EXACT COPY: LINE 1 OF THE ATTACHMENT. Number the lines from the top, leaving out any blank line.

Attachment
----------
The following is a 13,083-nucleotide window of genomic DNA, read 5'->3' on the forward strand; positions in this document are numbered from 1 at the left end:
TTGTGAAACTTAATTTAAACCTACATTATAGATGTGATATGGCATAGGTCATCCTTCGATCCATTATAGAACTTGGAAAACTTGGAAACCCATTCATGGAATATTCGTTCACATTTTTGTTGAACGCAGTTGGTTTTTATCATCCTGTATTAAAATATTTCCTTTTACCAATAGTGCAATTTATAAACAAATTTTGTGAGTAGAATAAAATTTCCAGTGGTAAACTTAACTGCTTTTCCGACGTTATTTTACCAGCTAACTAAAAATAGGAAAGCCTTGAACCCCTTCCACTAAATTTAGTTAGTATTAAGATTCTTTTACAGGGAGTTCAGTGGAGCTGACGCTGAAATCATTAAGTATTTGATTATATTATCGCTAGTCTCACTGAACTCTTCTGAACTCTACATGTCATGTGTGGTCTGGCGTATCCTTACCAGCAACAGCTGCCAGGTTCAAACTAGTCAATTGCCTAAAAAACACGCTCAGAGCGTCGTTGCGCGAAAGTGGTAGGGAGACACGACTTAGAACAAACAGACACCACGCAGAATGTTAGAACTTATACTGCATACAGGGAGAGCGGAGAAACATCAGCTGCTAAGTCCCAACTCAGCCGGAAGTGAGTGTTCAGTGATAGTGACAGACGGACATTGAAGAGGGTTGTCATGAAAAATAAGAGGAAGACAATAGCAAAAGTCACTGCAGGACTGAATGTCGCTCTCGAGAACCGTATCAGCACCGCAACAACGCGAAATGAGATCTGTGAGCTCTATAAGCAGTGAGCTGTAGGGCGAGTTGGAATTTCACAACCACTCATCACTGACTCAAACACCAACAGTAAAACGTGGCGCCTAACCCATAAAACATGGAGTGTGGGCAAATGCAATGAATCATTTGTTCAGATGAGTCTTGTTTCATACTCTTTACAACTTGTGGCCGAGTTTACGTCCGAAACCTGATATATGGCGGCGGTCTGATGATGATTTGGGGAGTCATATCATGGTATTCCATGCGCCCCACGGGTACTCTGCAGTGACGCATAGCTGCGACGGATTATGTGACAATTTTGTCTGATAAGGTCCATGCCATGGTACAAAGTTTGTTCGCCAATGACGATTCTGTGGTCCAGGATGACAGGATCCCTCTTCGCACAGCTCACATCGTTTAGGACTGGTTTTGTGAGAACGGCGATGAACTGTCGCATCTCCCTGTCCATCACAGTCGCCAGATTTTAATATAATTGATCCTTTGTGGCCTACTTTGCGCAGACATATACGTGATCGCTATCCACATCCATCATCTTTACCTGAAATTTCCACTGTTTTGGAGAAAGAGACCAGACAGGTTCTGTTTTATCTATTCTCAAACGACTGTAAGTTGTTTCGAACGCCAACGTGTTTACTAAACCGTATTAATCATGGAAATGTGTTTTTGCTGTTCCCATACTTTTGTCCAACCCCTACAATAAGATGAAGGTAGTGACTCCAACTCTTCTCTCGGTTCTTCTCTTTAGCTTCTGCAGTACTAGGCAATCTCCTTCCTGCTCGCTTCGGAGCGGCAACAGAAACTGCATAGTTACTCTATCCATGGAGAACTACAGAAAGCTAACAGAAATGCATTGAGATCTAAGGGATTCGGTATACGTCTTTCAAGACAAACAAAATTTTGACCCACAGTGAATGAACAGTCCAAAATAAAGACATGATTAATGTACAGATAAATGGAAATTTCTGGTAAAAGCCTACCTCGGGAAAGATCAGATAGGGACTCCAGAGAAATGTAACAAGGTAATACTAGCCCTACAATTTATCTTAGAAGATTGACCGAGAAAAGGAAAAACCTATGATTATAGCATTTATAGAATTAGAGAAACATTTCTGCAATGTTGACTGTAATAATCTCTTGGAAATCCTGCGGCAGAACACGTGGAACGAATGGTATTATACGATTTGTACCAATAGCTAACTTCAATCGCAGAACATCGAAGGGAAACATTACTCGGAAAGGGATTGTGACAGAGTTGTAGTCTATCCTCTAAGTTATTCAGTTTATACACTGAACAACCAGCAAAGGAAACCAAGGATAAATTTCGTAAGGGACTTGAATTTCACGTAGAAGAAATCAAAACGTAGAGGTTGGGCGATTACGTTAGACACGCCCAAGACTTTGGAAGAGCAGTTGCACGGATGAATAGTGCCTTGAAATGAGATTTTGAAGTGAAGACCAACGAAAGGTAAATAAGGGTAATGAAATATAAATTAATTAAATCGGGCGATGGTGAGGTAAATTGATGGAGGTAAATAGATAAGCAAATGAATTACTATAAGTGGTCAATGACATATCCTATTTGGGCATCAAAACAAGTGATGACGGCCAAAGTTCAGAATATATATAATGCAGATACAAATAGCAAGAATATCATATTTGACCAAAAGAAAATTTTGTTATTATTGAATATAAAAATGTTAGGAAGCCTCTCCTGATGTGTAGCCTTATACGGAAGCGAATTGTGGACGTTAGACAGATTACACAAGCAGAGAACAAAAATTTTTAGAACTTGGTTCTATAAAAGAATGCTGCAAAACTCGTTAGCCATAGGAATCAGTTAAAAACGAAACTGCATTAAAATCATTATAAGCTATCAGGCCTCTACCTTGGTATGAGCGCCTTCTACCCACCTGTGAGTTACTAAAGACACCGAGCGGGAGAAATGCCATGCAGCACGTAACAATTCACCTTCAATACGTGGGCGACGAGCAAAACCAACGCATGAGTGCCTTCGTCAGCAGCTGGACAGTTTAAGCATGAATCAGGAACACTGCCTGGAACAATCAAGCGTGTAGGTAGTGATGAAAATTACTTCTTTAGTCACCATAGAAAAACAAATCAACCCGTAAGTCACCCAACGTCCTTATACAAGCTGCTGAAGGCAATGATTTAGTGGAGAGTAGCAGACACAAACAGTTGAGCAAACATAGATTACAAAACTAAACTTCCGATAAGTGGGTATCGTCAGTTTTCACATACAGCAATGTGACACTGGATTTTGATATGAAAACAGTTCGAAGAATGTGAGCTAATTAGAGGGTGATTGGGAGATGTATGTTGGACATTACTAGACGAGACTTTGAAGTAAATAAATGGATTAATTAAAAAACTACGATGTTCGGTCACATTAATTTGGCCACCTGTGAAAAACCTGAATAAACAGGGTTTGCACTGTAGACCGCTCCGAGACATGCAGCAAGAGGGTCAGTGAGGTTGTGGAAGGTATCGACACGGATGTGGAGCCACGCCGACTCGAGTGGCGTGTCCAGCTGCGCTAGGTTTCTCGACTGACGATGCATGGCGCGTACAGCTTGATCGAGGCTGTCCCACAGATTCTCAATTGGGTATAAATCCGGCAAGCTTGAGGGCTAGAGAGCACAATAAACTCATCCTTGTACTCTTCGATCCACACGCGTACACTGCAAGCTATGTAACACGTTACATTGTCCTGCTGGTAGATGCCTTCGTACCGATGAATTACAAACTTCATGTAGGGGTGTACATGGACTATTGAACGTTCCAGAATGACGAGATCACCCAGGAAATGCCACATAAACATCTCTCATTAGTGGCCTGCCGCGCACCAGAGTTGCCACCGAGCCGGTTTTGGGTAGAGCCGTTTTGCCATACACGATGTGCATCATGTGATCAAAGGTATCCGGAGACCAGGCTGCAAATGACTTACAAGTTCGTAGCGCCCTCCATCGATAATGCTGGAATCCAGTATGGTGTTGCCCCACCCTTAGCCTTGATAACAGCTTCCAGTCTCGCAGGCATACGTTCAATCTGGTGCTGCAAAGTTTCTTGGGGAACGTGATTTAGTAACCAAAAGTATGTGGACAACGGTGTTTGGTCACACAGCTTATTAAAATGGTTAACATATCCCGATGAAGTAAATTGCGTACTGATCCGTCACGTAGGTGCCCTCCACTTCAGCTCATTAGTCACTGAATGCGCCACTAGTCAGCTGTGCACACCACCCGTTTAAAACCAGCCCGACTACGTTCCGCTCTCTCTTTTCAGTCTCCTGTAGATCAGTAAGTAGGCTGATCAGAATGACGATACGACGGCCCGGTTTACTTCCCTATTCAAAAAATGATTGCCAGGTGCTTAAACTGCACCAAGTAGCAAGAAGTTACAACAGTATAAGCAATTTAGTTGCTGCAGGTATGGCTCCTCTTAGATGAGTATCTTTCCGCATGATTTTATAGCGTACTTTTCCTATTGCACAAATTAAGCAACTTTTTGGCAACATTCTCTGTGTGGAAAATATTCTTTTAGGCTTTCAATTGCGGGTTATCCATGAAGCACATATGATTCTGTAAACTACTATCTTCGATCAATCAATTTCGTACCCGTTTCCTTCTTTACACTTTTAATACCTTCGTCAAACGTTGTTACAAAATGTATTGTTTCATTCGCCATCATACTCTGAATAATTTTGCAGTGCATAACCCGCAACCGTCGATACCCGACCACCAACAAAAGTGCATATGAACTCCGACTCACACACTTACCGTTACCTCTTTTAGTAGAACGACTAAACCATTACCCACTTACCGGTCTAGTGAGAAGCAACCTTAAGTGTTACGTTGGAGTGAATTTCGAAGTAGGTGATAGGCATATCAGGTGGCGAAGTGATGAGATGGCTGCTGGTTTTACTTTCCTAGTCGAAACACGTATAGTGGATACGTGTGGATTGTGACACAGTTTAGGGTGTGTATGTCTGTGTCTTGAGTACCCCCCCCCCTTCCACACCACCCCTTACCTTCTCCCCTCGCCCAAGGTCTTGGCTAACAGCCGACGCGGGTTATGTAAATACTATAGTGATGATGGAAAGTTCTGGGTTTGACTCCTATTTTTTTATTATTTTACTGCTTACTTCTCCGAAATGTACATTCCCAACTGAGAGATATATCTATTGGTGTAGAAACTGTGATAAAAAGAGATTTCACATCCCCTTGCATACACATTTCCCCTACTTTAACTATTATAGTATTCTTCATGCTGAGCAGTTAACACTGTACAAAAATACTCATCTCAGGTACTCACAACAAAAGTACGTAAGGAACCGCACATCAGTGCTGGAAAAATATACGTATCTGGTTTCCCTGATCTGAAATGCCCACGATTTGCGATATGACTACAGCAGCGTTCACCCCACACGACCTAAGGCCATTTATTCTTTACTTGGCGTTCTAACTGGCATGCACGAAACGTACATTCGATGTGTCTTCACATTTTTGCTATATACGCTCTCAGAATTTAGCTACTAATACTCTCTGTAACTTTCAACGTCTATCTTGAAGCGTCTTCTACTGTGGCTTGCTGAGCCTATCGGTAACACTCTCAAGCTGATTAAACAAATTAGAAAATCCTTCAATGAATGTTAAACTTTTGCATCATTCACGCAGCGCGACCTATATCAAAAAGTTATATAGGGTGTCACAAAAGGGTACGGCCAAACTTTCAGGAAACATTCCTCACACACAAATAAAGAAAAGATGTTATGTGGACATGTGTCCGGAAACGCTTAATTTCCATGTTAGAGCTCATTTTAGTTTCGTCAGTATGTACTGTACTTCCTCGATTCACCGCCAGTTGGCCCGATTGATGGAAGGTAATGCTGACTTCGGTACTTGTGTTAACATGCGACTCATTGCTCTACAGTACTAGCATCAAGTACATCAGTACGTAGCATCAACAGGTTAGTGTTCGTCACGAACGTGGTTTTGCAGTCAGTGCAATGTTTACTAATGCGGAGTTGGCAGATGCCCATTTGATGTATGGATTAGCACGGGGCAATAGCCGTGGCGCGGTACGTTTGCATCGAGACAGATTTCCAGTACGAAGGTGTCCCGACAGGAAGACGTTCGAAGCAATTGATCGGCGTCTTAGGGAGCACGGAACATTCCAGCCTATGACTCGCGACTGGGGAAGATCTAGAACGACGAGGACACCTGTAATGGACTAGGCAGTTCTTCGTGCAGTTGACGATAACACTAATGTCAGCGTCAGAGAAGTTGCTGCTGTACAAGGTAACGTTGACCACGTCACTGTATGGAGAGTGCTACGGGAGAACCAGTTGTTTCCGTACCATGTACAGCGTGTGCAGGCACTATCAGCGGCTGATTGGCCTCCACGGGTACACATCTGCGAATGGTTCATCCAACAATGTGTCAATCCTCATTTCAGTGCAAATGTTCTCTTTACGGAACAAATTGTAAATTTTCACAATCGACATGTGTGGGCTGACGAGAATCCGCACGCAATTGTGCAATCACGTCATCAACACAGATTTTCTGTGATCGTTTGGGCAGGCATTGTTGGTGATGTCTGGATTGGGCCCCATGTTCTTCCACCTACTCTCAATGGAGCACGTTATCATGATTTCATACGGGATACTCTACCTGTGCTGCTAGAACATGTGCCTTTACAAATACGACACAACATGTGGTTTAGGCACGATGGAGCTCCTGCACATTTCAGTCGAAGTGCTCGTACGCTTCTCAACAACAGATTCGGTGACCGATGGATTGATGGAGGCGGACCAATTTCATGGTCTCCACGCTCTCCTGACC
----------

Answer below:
The following is a 13,083-nucleotide window of genomic DNA, read 5'->3' on the forward strand; positions in this document are numbered from 1 at the left end: